What is a 401(k) Retirement Plan?
A 401(k) is an employer-sponsored retirement plan that allows employees to defer a portion of their wages to individual accounts. Generally, contributions to the plan are made on a pre-tax basis. However, some employer-sponsored plans allow for after-tax, or Roth 401(K) deferrals. Employers may also match their employees’ 401(K) deferrals up to a certain amount. Annual contributions are typically limited up to a maximum amount allowed by the IRS.
What Should I Do With My Old 401(k)?
When deciding what to do with an old 401(k), there are typically four options, each with pros and cons: leave the money in your existing 401(k), roll your 401(k) into your current employer’s plan, roll your 401(k) into an IRA, or take the cash. If you decide to leave the money in your existing 401(k), most of the time you will be allowed to keep the balance but leaving it in an old plan increases the risk of mismanaged funds, higher fees, or even the possibility of forgetting about it as you change jobs throughout your career.
Another option is to roll the 401(k) into your current employer’s plan. This is often an appealing choice, as it combines the retirement funds into one single account and can enable aging investors to avoid RMDs from an IRA. However, before taking this step, you must confirm that your new plan allows rollover contributions and make sure to thoroughly evaluate its investment options and fees.
An alternative path is to roll the 401(k) into an IRA, which tends to be relatively accessible, allow for consolidation of all previous or existing employer retirement accounts, provide the option of self-management, and tend to carry a broader selection of investment options. The disadvantages of IRA rollover include Required Minimum Distributions (RMDs) that begin at age 72 and the potential creation of additional tax liabilities if you choose to make any backdoor Roth IRA contributions.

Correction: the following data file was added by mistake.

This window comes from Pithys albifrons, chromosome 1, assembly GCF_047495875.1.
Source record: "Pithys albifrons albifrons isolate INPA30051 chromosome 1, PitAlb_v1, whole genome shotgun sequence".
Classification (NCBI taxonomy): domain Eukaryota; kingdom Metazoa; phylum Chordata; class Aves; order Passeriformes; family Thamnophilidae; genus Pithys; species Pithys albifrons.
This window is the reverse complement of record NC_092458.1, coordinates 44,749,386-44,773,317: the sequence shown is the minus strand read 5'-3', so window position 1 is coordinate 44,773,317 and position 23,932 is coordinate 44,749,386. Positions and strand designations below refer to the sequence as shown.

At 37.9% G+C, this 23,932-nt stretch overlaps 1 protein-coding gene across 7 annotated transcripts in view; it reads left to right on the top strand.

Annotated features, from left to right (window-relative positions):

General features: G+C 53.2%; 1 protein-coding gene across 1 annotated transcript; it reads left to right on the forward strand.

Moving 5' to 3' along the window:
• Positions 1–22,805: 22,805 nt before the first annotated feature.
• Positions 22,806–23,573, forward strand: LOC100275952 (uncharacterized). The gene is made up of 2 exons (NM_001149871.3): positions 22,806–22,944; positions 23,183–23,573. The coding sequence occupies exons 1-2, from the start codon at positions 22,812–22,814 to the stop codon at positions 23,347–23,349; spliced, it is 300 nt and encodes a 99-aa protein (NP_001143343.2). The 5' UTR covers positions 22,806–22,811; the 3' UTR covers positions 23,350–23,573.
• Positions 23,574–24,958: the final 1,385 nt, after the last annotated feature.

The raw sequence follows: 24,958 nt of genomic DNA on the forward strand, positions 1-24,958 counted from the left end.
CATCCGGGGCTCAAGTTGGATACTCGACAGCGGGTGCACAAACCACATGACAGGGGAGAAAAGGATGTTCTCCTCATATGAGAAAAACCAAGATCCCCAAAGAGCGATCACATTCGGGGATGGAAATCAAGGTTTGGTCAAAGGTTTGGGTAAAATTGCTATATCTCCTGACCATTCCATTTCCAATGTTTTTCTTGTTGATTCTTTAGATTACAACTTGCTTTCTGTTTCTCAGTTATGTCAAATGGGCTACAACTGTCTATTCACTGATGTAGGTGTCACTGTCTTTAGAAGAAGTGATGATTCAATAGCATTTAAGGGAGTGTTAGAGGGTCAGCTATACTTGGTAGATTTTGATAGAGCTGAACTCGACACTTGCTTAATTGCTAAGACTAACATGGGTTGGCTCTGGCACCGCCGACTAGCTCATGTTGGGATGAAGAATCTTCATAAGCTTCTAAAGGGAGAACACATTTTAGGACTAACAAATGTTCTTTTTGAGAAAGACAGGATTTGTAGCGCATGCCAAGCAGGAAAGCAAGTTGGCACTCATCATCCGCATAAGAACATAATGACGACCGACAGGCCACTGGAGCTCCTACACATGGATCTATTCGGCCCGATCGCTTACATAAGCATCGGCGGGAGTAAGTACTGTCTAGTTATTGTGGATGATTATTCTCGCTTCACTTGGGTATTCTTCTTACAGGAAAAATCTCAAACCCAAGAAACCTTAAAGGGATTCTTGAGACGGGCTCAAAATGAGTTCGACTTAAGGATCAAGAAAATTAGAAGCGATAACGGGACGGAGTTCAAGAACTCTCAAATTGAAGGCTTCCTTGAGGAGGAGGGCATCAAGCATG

Finally, there is always the option to withdraw the funds, but this is not advised for several reasons – for one, the funds taken from a traditional 401(k) will be subject to income taxes, meaning that you could be moved to a higher tax bracket if you withdraw a large amount. To make matters worse, withdrawing money from your 401(k) before age 59.5 results in an additional 10% early withdrawal penalty. All in all, it is crucial to evaluate each of these four options carefully before deciding what to do with your old 401(k).
What are the Benefits of a 401(k)?
There are many benefits of establishing a 401(k), perhaps the most obvious of which is saving to live comfortably in retirement. Employer sponsored retirement plans provide a fairly convenient way to save early and save as much as you can (while adhering to annual contribution limits), resulting in exponentially more savings when you reach your retirement age.
As an added benefit and incentive, many employers provide some kind of match, often in the form of a fixed percentage. It’s important to ensure that you’re contributing enough to get the full employer match, maximizing the savings available to you and not leaving any “free money” on the table.
There are many other benefits of having a 401(k) as well, like the variety of investment options and autonomy over contribution amounts, but more importantly, saving money in a 401(k) also reduces your taxable income and sets you up for even better financial preparedness down the road.
Can I Take Money Out of My 401(k)?
Because 401(k)s are built to encourage long-term participation, there is an early withdrawal penalty of usually about 10% on any money that is taken out before age 59.5. For this reason, it is typically not advisable to withdraw 401(k) funds before then, unless a true emergency arises.
Can I Have a 401(k) If I’m Self-Employed?
As a self-employed individual, the only kind of 401(k) you have access to is a one-participant (or solo) 401(k), which is available to business owners with no employees. This type of 401(k) offers similar benefits as an employer-sponsored one and tends to follow the same rules and regulations, with the main difference being that the participant is both “employer” and “employee.”
There are several other retirement savings methods that can be utilized by self-employed individuals, including Traditional IRAs, Roth IRAs, and SEP IRAs. These distinct options can be explored further here.